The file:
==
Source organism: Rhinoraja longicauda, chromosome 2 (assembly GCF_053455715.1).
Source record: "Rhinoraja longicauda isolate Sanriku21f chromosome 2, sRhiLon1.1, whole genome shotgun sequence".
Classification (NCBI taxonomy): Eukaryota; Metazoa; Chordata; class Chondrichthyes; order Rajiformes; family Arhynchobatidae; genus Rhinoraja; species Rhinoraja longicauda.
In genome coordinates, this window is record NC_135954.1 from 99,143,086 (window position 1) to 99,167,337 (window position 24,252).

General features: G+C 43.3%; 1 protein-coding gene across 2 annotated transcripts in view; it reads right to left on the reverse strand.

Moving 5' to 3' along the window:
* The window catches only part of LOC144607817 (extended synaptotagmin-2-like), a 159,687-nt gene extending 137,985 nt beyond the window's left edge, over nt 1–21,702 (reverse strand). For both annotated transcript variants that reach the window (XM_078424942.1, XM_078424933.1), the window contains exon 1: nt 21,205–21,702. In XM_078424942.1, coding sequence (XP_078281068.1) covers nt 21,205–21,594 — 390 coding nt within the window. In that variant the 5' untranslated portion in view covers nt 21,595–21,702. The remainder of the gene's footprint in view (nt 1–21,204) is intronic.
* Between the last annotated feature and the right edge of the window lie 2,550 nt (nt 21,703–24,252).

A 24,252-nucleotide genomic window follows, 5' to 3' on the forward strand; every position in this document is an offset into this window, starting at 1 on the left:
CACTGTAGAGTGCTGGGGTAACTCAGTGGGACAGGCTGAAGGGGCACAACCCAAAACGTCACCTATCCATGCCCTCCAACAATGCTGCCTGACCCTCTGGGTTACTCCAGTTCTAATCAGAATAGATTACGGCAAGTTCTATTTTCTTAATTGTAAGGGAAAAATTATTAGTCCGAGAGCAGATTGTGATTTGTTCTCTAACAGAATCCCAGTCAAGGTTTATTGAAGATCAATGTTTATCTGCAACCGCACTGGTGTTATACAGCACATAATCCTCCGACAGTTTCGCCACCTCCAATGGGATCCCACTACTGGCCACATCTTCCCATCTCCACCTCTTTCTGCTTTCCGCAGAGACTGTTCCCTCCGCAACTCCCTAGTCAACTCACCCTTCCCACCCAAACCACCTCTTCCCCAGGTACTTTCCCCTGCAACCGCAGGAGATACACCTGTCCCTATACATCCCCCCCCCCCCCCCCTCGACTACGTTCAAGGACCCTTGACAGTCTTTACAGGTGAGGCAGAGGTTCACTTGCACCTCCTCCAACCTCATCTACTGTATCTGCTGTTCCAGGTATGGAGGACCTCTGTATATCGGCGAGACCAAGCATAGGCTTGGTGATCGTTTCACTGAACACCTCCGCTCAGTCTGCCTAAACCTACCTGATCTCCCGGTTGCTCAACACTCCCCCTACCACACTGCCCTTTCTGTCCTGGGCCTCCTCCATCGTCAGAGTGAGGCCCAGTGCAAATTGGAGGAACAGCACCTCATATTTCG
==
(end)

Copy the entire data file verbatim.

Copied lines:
Source organism: Rhinoraja longicauda, chromosome 2 (assembly GCF_053455715.1).
Source record: "Rhinoraja longicauda isolate Sanriku21f chromosome 2, sRhiLon1.1, whole genome shotgun sequence".
Classification (NCBI taxonomy): Eukaryota; Metazoa; Chordata; class Chondrichthyes; order Rajiformes; family Arhynchobatidae; genus Rhinoraja; species Rhinoraja longicauda.
In genome coordinates, this window is record NC_135954.1 from 99,143,086 (window position 1) to 99,167,337 (window position 24,252).

General features: G+C 43.3%; 1 protein-coding gene across 2 annotated transcripts in view; it reads right to left on the reverse strand.

Moving 5' to 3' along the window:
* The window catches only part of LOC144607817 (extended synaptotagmin-2-like), a 159,687-nt gene extending 137,985 nt beyond the window's left edge, over nt 1–21,702 (reverse strand). For both annotated transcript variants that reach the window (XM_078424942.1, XM_078424933.1), the window contains exon 1: nt 21,205–21,702. In XM_078424942.1, coding sequence (XP_078281068.1) covers nt 21,205–21,594 — 390 coding nt within the window. In that variant the 5' untranslated portion in view covers nt 21,595–21,702. The remainder of the gene's footprint in view (nt 1–21,204) is intronic.
* Between the last annotated feature and the right edge of the window lie 2,550 nt (nt 21,703–24,252).

A 24,252-nucleotide genomic window follows, 5' to 3' on the forward strand; every position in this document is an offset into this window, starting at 1 on the left:
CACTGTAGAGTGCTGGGGTAACTCAGTGGGACAGGCTGAAGGGGCACAACCCAAAACGTCACCTATCCATGCCCTCCAACAATGCTGCCTGACCCTCTGGGTTACTCCAGTTCTAATCAGAATAGATTACGGCAAGTTCTATTTTCTTAATTGTAAGGGAAAAATTATTAGTCCGAGAGCAGATTGTGATTTGTTCTCTAACAGAATCCCAGTCAAGGTTTATTGAAGATCAATGTTTATCTGCAACCGCACTGGTGTTATACAGCACATAATCCTCCGACAGTTTCGCCACCTCCAATGGGATCCCACTACTGGCCACATCTTCCCATCTCCACCTCTTTCTGCTTTCCGCAGAGACTGTTCCCTCCGCAACTCCCTAGTCAACTCACCCTTCCCACCCAAACCACCTCTTCCCCAGGTACTTTCCCCTGCAACCGCAGGAGATACACCTGTCCCTATACATCCCCCCCCCCCCCCCCTCGACTACGTTCAAGGACCCTTGACAGTCTTTACAGGTGAGGCAGAGGTTCACTTGCACCTCCTCCAACCTCATCTACTGTATCTGCTGTTCCAGGTATGGAGGACCTCTGTATATCGGCGAGACCAAGCATAGGCTTGGTGATCGTTTCACTGAACACCTCCGCTCAGTCTGCCTAAACCTACCTGATCTCCCGGTTGCTCAACACTCCCCCTACCACACTGCCCTTTCTGTCCTGGGCCTCCTCCATCGTCAGAGTGAGGCCCAGTGCAAATTGGAGGAACAGCACCTCATATTTCG